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Re: CVS commits and logs

From: Miles Bader
Subject: Re: CVS commits and logs
Date: Mon, 06 Nov 2006 11:30:07 +0900

Bill Wohler <address@hidden> writes:
> I agree if only one file is committed. However, if multiple files are
> committed, I'd say leave the file names and strip the leading TABs.

And what about multiple _authors_?  Most of my commits are from
automatic merging, which more often than not involves multiple authors.
[I could just strip the author info from the commit messages, but it
seems silly to remove useful information.]

> I check in the ChangeLog at the same time as I check in the file whose
> change it describes. It's easy and the ChangeLog check-in is less
> prone to be forgotten. It seems this is a common practice. Is there a
> good reason for your rule?

Yes.  Indeed, I think it's far better practice to check in all changed
files (including ChangeLogs) with one CVS command, because it reduces
the chance that someone will see a partial commit (something I see
rather commonly actually -- some people seem to have a habit of
commiting the source files first, and then waiting a while before
committing the related ChangeLog changes (and it's not so uncommon that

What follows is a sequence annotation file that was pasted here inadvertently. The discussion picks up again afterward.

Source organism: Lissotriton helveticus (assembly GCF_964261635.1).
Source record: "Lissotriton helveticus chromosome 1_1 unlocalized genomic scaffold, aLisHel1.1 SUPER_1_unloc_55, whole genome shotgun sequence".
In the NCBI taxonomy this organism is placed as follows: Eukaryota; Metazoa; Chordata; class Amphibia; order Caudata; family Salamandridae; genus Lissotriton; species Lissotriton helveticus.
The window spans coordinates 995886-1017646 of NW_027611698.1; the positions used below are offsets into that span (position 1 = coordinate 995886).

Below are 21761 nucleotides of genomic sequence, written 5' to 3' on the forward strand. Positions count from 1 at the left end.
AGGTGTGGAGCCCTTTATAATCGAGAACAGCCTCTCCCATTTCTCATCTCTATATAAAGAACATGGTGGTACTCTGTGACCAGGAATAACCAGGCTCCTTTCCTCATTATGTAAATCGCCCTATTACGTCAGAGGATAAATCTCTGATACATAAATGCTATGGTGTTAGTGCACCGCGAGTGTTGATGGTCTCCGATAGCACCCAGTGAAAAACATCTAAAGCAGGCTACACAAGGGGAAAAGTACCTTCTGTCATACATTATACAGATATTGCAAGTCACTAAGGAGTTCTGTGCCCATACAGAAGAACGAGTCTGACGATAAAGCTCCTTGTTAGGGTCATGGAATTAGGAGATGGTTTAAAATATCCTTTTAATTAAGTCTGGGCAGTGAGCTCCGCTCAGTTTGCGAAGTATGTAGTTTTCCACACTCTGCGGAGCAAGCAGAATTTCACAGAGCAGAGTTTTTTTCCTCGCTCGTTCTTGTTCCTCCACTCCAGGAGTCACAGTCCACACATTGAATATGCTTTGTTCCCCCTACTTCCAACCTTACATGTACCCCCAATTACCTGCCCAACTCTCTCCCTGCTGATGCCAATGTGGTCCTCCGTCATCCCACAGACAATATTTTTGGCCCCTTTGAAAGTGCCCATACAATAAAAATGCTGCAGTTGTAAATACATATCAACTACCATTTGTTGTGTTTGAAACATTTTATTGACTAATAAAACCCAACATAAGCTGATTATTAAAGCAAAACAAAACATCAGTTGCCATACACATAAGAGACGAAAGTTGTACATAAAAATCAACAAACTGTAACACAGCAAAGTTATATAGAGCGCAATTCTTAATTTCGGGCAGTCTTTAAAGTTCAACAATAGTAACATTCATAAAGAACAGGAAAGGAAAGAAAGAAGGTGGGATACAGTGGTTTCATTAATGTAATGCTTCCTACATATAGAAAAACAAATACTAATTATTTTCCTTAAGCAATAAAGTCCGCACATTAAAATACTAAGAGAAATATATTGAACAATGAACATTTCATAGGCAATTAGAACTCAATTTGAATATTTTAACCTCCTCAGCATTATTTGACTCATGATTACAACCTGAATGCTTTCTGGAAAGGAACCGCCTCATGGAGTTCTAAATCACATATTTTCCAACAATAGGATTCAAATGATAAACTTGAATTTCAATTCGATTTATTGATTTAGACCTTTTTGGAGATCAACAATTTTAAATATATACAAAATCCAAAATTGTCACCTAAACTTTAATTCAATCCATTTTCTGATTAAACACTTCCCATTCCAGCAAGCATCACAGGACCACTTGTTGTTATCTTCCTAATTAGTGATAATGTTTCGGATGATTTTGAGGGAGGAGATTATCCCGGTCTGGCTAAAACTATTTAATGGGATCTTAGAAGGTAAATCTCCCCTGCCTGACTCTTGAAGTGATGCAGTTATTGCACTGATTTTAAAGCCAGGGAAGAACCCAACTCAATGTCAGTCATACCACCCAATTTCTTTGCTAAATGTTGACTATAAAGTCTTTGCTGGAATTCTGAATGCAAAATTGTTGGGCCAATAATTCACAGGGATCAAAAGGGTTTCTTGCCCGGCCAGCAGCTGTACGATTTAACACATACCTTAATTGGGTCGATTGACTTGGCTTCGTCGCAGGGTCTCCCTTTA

they just forget to commit the ChangeLog entirely!).

Anyway, because of the nature of most of my commits, these rules seem
very hard to follow -- doing so would automatically would be difficult,
and the amount of extra work required to do so manually non-trivial -- I
see no choice other than to basically ignore them.

I can't see much justification for these specific rules anyway, other
than a vague sense that the commit logs are prettier.  [If there is some
better justification, please do tell.]

In fact, I think a rather different commit guideline might be more
useful from a technical point of view:  Commit all files in a single
"changeset" with a single "cvs ci" command, with a single log message.
This of course requires a commit-message format which can represent, at
the least, multiple file.

This particular guideline is useful because (1) it reduces the window of
opportunity for race conditions, and (2) the identical commit messages
are a _really_ useful hint to programs which scan the CVS repository
trying to group related commits into logical changesets; this is
typically done by gateways from CVS to a more modern source-code
management systems.


Fast, small, soon; pick any 2.

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